Things have changed a great deal in this regard. Today, the ‘world market’ for young talents is populated by thousands of official and unofficial agents. Youth academies operate in poorer countries to recruit the best (and hungrier, in sporting terms) talents from the age of eight or even younger and try to ‘sell’ them to the big clubs. The wealthiest and more powerful clubs, essentially Europeans, would take every licit (and not so licit) route to get the ‘rough diamonds’ before their competitors. FIFA regulations prohibit the international transfer of players before the age of 18, but over the last few years both Real Madrid and Barcelona, alongside Atletico Madrid and more recently Chelsea, have been sanctioned for having done exactly the opposite. They have enrolled in their youth academies children aged 12 or 13 who were originally from other countries: Japan, Cameroon, Venezuela, USA and more.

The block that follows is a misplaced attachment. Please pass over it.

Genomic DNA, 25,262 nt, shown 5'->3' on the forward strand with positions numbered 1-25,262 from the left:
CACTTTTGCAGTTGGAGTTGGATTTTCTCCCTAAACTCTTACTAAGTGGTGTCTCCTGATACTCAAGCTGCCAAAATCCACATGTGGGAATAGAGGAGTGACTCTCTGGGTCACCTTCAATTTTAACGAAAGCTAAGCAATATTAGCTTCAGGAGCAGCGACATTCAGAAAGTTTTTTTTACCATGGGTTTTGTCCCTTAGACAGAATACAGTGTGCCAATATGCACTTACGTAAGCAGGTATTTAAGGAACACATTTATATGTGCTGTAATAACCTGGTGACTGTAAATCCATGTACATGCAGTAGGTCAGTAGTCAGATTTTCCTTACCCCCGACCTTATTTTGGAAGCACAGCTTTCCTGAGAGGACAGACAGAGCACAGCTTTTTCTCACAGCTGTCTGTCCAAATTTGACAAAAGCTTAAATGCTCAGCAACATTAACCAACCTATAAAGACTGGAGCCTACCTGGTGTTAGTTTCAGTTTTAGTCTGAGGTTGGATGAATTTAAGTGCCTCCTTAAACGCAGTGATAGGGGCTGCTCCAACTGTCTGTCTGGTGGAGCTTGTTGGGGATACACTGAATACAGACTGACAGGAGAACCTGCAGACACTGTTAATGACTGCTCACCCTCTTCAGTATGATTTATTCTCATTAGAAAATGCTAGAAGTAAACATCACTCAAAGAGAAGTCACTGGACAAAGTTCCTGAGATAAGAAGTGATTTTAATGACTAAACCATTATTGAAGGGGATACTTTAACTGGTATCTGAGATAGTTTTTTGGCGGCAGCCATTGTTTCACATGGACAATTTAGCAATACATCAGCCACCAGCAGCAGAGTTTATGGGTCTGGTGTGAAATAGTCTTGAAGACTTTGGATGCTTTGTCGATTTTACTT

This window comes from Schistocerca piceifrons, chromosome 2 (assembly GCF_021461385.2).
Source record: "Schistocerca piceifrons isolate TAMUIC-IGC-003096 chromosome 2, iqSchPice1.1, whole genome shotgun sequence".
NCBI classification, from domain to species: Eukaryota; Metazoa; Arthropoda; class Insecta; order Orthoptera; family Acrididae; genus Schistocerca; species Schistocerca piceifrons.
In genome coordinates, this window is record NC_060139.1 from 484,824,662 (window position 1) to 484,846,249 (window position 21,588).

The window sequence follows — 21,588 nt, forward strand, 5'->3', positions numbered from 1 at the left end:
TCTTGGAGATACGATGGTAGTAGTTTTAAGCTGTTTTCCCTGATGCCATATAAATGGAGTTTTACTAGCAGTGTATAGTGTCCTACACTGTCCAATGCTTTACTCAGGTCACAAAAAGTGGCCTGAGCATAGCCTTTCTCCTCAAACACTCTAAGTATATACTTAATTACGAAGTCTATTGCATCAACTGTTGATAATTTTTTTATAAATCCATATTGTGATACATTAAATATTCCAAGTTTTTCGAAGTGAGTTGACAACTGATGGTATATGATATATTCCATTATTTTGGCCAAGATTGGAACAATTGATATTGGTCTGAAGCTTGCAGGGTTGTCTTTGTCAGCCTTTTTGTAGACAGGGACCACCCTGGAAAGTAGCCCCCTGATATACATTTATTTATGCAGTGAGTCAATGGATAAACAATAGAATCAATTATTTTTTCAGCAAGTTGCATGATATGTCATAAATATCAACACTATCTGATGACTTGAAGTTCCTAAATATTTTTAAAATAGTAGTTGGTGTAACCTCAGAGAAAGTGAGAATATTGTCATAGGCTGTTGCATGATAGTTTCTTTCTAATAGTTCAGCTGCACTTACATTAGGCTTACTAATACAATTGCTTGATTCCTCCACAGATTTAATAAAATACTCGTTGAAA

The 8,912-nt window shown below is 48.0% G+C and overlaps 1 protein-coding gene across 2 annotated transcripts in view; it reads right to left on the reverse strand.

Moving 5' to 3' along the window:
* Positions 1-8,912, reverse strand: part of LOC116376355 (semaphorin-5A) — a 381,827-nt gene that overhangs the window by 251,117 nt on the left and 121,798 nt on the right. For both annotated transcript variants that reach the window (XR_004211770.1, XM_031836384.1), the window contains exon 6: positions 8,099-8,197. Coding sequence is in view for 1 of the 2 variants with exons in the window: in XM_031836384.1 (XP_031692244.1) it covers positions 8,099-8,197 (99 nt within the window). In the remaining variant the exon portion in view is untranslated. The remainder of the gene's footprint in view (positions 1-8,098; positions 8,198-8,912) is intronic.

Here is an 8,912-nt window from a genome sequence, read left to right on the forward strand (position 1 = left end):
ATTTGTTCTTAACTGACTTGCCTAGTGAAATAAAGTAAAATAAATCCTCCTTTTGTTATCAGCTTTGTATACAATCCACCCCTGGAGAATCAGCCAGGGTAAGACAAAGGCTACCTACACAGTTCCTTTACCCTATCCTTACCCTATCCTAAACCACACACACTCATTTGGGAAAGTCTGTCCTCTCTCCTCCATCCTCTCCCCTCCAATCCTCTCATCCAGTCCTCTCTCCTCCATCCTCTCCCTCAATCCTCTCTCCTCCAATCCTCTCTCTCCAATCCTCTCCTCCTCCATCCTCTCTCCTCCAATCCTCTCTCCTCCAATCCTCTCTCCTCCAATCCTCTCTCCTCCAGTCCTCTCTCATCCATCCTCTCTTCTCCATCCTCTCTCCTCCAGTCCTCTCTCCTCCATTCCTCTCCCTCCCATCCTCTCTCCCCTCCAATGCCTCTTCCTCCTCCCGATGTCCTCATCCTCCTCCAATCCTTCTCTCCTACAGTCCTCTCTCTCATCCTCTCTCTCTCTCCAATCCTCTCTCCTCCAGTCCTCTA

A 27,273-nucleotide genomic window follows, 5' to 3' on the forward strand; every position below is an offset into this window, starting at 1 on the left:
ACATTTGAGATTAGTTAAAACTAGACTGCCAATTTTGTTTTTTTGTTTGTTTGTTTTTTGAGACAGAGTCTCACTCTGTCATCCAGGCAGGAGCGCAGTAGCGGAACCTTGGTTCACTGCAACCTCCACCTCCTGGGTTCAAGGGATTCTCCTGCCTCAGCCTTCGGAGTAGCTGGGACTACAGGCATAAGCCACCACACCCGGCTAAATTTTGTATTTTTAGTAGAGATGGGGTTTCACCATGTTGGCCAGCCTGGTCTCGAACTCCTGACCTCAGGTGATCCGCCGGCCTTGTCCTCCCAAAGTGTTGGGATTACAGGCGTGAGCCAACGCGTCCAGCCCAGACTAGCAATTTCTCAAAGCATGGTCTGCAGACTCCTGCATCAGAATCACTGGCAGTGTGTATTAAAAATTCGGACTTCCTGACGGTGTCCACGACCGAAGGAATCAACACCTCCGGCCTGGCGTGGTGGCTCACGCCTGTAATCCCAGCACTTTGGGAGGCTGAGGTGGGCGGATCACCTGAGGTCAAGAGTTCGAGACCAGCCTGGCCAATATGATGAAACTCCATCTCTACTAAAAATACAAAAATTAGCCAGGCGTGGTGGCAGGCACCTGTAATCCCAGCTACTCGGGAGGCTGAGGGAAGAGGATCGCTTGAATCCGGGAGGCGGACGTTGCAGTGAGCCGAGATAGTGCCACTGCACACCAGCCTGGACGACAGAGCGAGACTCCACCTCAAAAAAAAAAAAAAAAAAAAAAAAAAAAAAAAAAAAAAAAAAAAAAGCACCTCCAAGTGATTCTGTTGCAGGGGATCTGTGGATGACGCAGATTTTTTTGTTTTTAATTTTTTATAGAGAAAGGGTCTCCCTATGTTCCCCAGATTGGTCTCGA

While all this is happening, the sporting bodies are not sitting at the window. In 2013, UEFA (the European football governing body) launched their European Youth League, in which the Under 19 teams of clubs participating in the Champions League compete against each other. At the moment, the UEFA Youth League is a trade mark, and it is broadcast in 63 countries. 25 broadcasters are paying UEFA for the rights to show this youth competition. UEFA also organises an annual Under 17 European Championship for national teams, and a biennial Under 21 European Championship. Since 2012, Under 16 boys and girls take part in ‘development tournaments’, which, in the words of UEFA, ‘are designed to prepare the way for players to move into the U17 age group, where European competition begins in earnest’. In the meantime, FIFA (the world football governing body) are in charge of biennial Under 17 World Cups for both women and men, with the support of commercial partners such as Gazprom, Qatar Airwaves, Adidas, and Visa. They also organise a biennial Under 20 World Cup, only for men. Long gone are the days of Rimet and Stanley Rous, the president of FIFA between 1961 and 1974, who believed that ‘nationalism and commercialisation’ were real ‘menaces to sport’.